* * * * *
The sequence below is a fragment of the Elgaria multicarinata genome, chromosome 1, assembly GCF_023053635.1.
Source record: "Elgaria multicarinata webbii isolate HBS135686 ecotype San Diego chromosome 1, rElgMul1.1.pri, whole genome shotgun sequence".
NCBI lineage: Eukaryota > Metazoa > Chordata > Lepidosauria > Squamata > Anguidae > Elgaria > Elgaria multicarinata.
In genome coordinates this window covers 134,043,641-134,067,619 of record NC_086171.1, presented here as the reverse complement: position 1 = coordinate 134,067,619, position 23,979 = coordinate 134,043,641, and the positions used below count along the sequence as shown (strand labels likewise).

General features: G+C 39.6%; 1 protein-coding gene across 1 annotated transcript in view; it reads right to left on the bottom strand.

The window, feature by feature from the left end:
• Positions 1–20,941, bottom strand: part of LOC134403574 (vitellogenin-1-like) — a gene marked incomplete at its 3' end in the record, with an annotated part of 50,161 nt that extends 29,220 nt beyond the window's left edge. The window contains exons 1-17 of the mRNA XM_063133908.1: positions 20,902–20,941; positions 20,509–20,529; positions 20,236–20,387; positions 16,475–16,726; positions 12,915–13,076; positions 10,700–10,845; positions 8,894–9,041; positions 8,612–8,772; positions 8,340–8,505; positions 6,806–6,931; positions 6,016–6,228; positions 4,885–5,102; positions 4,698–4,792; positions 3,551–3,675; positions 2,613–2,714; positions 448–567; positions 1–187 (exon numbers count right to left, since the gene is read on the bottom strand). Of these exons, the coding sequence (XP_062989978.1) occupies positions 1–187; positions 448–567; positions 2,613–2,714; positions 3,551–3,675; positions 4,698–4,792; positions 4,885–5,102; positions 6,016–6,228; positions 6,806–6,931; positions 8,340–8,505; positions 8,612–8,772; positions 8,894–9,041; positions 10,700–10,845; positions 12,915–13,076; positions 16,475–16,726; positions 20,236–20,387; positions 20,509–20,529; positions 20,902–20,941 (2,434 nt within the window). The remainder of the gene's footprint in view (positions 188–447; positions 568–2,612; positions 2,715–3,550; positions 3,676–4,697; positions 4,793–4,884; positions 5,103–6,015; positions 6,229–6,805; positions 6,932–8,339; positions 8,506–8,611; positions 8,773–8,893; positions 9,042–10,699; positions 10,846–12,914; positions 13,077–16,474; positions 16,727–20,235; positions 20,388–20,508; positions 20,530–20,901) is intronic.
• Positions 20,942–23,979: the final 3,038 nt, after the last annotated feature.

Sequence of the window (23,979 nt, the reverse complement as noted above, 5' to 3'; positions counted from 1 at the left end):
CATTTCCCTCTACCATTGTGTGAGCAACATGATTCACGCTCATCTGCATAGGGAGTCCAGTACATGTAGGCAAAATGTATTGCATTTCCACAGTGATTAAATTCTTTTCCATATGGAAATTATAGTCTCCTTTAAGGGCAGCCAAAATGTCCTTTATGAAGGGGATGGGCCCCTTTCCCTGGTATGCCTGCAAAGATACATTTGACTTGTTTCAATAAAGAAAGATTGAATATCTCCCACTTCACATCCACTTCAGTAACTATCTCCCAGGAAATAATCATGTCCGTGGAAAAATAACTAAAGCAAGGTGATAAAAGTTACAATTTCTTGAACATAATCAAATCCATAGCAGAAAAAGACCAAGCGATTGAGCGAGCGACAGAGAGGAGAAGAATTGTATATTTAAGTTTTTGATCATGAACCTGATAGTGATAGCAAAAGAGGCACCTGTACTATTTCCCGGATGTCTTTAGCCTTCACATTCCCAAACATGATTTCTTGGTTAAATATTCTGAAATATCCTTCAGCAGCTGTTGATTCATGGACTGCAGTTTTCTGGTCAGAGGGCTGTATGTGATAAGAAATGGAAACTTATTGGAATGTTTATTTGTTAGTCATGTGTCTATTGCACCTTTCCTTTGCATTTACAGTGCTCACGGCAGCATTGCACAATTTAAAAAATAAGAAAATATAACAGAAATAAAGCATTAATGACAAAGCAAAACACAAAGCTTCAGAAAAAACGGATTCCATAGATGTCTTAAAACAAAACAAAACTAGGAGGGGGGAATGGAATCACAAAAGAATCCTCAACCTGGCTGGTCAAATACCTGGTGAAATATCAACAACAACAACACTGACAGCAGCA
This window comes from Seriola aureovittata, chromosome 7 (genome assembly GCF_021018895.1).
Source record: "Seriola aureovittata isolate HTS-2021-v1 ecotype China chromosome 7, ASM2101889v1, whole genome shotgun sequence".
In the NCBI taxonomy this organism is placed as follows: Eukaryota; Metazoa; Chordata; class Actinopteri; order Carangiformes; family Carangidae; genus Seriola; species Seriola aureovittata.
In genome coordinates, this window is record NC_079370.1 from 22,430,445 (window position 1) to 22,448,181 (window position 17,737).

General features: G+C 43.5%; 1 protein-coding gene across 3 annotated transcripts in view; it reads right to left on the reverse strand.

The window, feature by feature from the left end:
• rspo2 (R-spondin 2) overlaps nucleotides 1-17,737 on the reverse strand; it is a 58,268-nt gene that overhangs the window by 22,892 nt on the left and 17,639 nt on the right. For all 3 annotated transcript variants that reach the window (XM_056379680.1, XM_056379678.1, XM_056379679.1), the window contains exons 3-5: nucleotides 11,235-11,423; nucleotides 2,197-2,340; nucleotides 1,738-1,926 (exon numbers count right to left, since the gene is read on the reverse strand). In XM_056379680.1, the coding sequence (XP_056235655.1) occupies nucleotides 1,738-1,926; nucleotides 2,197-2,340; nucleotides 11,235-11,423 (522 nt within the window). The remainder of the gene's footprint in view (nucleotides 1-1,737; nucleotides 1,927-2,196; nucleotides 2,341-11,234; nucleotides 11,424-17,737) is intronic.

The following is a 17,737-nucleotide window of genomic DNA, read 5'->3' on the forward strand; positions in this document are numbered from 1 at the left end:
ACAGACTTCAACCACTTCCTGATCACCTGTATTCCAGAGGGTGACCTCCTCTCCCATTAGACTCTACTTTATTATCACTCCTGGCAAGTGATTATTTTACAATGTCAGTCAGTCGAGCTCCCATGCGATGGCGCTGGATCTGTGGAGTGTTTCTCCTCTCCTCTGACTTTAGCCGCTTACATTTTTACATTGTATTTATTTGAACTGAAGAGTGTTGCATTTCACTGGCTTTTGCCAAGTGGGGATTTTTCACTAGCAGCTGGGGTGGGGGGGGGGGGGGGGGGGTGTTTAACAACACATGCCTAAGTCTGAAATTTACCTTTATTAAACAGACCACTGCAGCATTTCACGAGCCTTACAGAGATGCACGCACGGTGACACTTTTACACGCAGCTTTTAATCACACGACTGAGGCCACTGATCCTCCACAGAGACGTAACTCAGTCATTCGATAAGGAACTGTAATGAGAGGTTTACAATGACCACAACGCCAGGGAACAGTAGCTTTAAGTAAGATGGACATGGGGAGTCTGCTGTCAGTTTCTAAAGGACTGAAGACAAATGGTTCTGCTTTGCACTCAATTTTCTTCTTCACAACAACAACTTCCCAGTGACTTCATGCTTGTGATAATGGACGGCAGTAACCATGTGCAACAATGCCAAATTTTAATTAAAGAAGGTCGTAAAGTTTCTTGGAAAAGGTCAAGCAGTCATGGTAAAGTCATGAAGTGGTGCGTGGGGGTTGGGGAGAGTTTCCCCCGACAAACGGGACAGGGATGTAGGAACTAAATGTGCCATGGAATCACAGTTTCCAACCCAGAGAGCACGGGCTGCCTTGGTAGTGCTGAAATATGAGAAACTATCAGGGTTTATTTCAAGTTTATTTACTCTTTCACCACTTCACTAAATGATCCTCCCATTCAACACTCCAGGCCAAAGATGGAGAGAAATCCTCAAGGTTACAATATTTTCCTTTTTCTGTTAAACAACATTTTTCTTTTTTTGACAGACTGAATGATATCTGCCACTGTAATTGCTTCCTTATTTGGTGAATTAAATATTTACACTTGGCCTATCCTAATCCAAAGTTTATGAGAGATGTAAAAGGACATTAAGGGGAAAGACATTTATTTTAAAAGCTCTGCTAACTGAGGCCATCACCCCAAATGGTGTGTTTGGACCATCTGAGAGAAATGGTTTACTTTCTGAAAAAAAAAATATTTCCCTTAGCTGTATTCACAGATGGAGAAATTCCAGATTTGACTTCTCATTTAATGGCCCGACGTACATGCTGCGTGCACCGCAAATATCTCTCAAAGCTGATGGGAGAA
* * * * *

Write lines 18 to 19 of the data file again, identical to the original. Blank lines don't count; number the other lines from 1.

The following is a 17,737-nucleotide window of genomic DNA, read 5'->3' on the forward strand; positions in this document are numbered from 1 at the left end:
ACAGACTTCAACCACTTCCTGATCACCTGTATTCCAGAGGGTGACCTCCTCTCCCATTAGACTCTACTTTATTATCACTCCTGGCAAGTGATTATTTTACAATGTCAGTCAGTCGAGCTCCCATGCGATGGCGCTGGATCTGTGGAGTGTTTCTCCTCTCCTCTGACTTTAGCCGCTTACATTTTTACATTGTATTTATTTGAACTGAAGAGTGTTGCATTTCACTGGCTTTTGCCAAGTGGGGATTTTTCACTAGCAGCTGGGGTGGGGGGGGGGGGGGGGGGGTGTTTAACAACACATGCCTAAGTCTGAAATTTACCTTTATTAAACAGACCACTGCAGCATTTCACGAGCCTTACAGAGATGCACGCACGGTGACACTTTTACACGCAGCTTTTAATCACACGACTGAGGCCACTGATCCTCCACAGAGACGTAACTCAGTCATTCGATAAGGAACTGTAATGAGAGGTTTACAATGACCACAACGCCAGGGAACAGTAGCTTTAAGTAAGATGGACATGGGGAGTCTGCTGTCAGTTTCTAAAGGACTGAAGACAAATGGTTCTGCTTTGCACTCAATTTTCTTCTTCACAACAACAACTTCCCAGTGACTTCATGCTTGTGATAATGGACGGCAGTAACCATGTGCAACAATGCCAAATTTTAATTAAAGAAGGTCGTAAAGTTTCTTGGAAAAGGTCAAGCAGTCATGGTAAAGTCATGAAGTGGTGCGTGGGGGTTGGGGAGAGTTTCCCCCGACAAACGGGACAGGGATGTAGGAACTAAATGTGCCATGGAATCACAGTTTCCAACCCAGAGAGCACGGGCTGCCTTGGTAGTGCTGAAATATGAGAAACTATCAGGGTTTATTTCAAGTTTATTTACTCTTTCACCACTTCACTAAATGATCCTCCCATTCAACACTCCAGGCCAAAGATGGAGAGAAATCCTCAAGGTTACAATATTTTCCTTTTTCTGTTAAACAACATTTTTCTTTTTTTGACAGACTGAATGATATCTGCCACTGTAATTGCTTCCTTATTTGGTGAATTAAATATTTACACTTGGCCTATCCTAATCCAAAGTTTATGAGAGATGTAAAAGGACATTAAGGGGAAAGACATTTATTTTAAAAGCTCTGCTAACTGAGGCCATCACCCCAAATGGTGTGTTTGGACCATCTGAGAGAAATGGTTTACTTTCTGAAAAAAAAAATATTTCCCTTAGCTGTATTCACAGATGGAGAAATTCCAGATTTGACTTCTCATTTAATGGCCCGACGTACATGCTGCGTGCACCGCAAATATCTCTCAAAGCTGATGGGAGAA